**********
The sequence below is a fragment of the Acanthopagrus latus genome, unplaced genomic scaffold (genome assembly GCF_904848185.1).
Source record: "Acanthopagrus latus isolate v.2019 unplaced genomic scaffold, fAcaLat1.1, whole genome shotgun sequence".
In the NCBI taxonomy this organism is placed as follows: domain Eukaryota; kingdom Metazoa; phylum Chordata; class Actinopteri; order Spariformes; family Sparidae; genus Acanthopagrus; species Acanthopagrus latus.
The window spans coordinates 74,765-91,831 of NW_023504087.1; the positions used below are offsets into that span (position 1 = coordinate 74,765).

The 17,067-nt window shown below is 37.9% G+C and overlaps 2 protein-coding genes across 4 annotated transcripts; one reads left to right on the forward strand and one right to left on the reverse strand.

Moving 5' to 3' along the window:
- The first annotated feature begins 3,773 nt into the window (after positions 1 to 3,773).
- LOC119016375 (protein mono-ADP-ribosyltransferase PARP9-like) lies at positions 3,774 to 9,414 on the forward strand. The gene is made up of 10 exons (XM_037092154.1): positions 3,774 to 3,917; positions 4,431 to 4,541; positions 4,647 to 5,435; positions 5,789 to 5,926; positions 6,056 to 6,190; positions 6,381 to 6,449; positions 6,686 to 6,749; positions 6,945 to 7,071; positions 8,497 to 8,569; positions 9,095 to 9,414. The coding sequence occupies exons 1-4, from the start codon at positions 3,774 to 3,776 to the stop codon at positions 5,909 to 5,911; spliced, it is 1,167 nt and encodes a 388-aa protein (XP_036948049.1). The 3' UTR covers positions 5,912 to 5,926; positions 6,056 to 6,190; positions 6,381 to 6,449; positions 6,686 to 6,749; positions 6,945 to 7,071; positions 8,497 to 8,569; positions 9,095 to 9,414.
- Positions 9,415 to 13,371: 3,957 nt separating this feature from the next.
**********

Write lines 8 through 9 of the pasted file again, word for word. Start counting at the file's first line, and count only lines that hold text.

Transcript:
- LOC119016375 (protein mono-ADP-ribosyltransferase PARP9-like) lies at positions 3,774 to 9,414 on the forward strand. The gene is made up of 10 exons (XM_037092154.1): positions 3,774 to 3,917; positions 4,431 to 4,541; positions 4,647 to 5,435; positions 5,789 to 5,926; positions 6,056 to 6,190; positions 6,381 to 6,449; positions 6,686 to 6,749; positions 6,945 to 7,071; positions 8,497 to 8,569; positions 9,095 to 9,414. The coding sequence occupies exons 1-4, from the start codon at positions 3,774 to 3,776 to the stop codon at positions 5,909 to 5,911; spliced, it is 1,167 nt and encodes a 388-aa protein (XP_036948049.1). The 3' UTR covers positions 5,912 to 5,926; positions 6,056 to 6,190; positions 6,381 to 6,449; positions 6,686 to 6,749; positions 6,945 to 7,071; positions 8,497 to 8,569; positions 9,095 to 9,414.
- Positions 9,415 to 13,371: 3,957 nt separating this feature from the next.